Before going the frame route, my advice would be to get a large sheet of rigid cardboard the approximate size of your TV and then roughly mount the LEDs to this and then attach to the back of your TV. The reason for this is the positioning of the LEDs can take a while to get right. Obviously they need to be as close to the edge of the TV as possible and sit approximately behind the area of the TV which they are configured to represent. But if they are too close to the edge you can see them and if you have a clear bezel the light refracts through this and looks bad. This actually took me several attempts to get the positioning just right – each time cutting the cardboard down to size and remounting the LEDs. But now I have a template from which I can build a frame. It also has all the mounting holes marked up, plus air vents and ports which I need to avoid when I build my frame.

1.4 Other things to consider
1.4.1 TV and remotes
One of the things that makes the Raspberry Pi and RaspBMC so great is it’s ability to work out of the box with most TV remotes. If you have a newish TV (i.e anything after 2010) from one of the major brands then your TV probably supports CEC or whatever your particular manufacturer has branded it as:

  • Samsung – Anynet+
  • Sony – BRAVIA Link
  • LG – SimpLink
  • Panasonic – VIERA Link

Some TVs/remotes are better supported than others, for example my Samsung works pretty well, I have all the buttons you need to navigate and play/pause/FF/RW within XBMC plus a few spares which you can map to other or custom functions. If you’re about to buy a TV, it’s worth double checking the model online to see if it works well with the Pi/XBMC, although most new TVs are a safe bet and the CEC plugin for XBMC/Pi is always improving compatibility so you’ll probably be fine.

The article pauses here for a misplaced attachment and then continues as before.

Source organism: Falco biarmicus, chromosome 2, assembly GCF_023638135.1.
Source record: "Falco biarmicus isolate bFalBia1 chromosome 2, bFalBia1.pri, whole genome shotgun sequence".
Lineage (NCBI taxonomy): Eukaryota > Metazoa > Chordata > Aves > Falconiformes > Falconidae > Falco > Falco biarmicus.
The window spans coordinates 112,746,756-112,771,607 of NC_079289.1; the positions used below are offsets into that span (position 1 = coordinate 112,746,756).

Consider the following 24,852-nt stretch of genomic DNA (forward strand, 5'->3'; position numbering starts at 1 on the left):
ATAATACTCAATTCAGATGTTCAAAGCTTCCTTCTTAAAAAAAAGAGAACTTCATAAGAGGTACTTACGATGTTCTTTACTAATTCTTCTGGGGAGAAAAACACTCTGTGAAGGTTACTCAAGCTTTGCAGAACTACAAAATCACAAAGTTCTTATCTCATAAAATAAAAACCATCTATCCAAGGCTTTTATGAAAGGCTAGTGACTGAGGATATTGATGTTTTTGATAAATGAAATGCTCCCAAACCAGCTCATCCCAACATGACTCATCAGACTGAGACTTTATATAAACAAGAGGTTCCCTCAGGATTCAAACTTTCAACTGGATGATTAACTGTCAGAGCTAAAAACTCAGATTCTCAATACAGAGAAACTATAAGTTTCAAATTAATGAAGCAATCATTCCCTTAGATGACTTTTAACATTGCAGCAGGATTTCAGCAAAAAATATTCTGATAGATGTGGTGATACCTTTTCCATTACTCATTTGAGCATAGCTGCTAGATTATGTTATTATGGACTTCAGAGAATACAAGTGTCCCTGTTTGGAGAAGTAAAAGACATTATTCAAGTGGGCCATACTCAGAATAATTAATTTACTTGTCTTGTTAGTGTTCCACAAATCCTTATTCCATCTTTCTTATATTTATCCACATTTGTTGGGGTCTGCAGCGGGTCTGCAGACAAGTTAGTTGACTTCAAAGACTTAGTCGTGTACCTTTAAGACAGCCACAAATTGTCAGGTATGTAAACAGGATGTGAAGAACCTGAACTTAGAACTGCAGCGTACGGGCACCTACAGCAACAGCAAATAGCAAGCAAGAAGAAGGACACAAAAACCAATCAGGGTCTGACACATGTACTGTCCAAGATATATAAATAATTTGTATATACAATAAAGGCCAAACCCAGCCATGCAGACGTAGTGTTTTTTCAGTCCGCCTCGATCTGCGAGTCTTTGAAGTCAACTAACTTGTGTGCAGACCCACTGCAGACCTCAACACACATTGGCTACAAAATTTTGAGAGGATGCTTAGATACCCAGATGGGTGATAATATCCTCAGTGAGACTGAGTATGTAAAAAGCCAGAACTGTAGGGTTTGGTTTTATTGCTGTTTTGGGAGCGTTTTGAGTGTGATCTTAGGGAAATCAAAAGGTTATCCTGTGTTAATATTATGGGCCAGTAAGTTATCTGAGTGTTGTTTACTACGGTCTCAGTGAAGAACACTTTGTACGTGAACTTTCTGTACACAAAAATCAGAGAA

If you have a TV that doesn’t support CEC then there are various compatible remotes and receivers available. You can even build your own IR receiver connected to the Raspberry Pis GPIO pins and integrate it into your case. A good remote to use is the original XBOX DVD remote and dongle. With a simple modification, you can get this to work out the of box with RaspBMC. You can still pick these up cheaply on, you guessed it, eBay!

There are of course a plethora of iOS and Android remotes available. I’d recommend the Official XBMC for iOS and I’ve heard good things about the Yatse remote for Android devices.

1.4.2 HDMI Cable
I wouldn’t recommend buying an expensive HDMI cable, they are digital after all so they either work, or they don’t. Gone are they days when you needed a high end cable to maximise picture quality. As long as you’ve got a standard setup then your basic HDMI cable will do the job nicely. Don’t buy the really cheap HDMI cables though if you want CEC support. A lot of the cheap cables save money by only connecting the basic pins for audio/video and don’t actually wire up the CEC pins. So if you have a CEC TV but you can’t get it working, try another cable.

1.4.3 WiFi dongle
Although RaspBMC supports various WiFi dongles out of the box, I would recommend avoiding WiFi, purely for bandwidth reasons. You will get a much better experience using a wired ethernet connection than WiFi, hence the suggestion for the Raspberry Pi Model B. Plus, it’s infinitely easier to set up; plug in ethernet cable – done!

Posted in boblight, Raspberry Pi